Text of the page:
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Yesterday, I bought a 12″ MacBook, and after playing with it for 10 minutes, I immediately knew that I made the right decision. 24 hours later, I’m convinced that this is the best laptop for me, and a much better portable workhorse than something like a 12.9″ iPad Pro. Here are 10 reasons why you should consider going with a MacBook if you’re in the market for something powerful, yet portable. expand full story

MacBook Stories May 6

AAPL: 92.72

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MacBook Stories May 2

AAPL: 93.64

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If you own a MacBook Pro with Retina Display and desire extra screen real estate, then a 4K monitor can be a good investment, especially as the price of such monitors continue to dwindle.

Why should you consider a 4K display instead of a cheaper monitor with lesser resolution? It all boils down to clarity. expand full story

MacBook Stories April 26

AAPL: 104.35

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Yesterday, we showed you how to upgrade late model MacBooks with a 480GB or 1TB SSD. In some cases these upgrades might yield eight times the original capacity of the machine’s internal storage.

While it’s certainly nice to have the option of upgrading, such enhancements do come with downsides. First, there’s the price: it’s $600 to upgrade to a 1TB drive. Second, the upgrade breaks Boot Camp support.

But $600 is relatively cheap when you compare what it costs to score a MacBook with a 1TB SSD. MacBooks feature faster PCIe storage, but it’s still a high price to pay for something so vital — and so cheap by today’s standards.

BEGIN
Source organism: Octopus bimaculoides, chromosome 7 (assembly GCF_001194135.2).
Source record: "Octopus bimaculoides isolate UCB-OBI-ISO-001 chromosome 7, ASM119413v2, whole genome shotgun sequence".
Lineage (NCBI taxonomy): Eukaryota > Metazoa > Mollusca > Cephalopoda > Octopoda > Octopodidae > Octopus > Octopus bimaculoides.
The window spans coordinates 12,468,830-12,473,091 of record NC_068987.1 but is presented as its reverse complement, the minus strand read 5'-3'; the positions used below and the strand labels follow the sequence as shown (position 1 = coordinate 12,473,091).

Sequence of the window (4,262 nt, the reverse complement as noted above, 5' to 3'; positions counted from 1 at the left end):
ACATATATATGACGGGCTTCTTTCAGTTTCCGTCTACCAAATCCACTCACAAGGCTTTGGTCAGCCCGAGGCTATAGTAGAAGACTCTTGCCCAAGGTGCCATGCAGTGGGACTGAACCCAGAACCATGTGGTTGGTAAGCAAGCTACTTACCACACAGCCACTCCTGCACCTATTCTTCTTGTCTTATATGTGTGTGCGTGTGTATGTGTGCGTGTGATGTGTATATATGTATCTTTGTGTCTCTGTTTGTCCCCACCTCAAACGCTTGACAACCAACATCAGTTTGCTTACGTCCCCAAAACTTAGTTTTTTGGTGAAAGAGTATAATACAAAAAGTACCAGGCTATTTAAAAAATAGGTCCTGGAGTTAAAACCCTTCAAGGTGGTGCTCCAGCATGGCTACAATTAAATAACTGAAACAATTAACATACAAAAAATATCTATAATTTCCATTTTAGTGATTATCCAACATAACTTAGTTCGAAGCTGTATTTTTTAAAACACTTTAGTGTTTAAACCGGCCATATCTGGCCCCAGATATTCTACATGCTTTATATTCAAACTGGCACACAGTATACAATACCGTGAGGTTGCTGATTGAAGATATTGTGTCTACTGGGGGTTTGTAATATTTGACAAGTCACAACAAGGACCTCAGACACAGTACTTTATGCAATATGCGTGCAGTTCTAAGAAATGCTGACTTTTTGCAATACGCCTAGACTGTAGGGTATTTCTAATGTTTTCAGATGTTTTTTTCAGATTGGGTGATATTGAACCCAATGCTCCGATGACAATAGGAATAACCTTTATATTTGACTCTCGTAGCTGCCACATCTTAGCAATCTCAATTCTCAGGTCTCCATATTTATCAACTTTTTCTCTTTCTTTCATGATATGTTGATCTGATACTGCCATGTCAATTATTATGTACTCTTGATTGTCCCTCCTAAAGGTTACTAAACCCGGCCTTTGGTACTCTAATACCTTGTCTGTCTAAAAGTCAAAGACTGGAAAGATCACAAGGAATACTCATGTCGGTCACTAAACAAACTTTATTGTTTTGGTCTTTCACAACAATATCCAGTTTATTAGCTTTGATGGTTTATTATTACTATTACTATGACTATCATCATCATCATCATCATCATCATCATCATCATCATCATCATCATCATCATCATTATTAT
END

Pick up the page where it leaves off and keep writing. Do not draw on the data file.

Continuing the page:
Apple’s MacBook line has an issue with internal flash storage prices. It’s a problem that continues to worsen, especially as Apple has made it increasingly difficult for users to upgrade. expand full story

MacBook Stories April 25

AAPL: 105.08

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Our friends over at iFixit are doing their ritual teardown of Apple’s new 12-inch MacBook, and while the new device is essentially the same as the previous generation save for some refreshed components, the repair guide site also noticed some tweaks as far as repairability goes.

Most notably, Apple replaced a tri-wing screw with a much more common Phillips screw, which is always a plus for allowing easier repairs, although it continues to use its proprietary Pentalobe screws on the exterior of the case. That might be the only new positive for the updated MacBook, however, as iFixit also notes that it discovered hinge screws for the device which are “filled with some sort of substance that disintegrates when you insert a screwdriver.” The site speculates that it appears to be an Apple effort at “tamper-evident screws,” which in theory could allow the company to know if a third-party or DIY repair attempt has been made voiding warranty. Or as iFixit put it, “make you feel like a hoodlum for repairing your own machine.”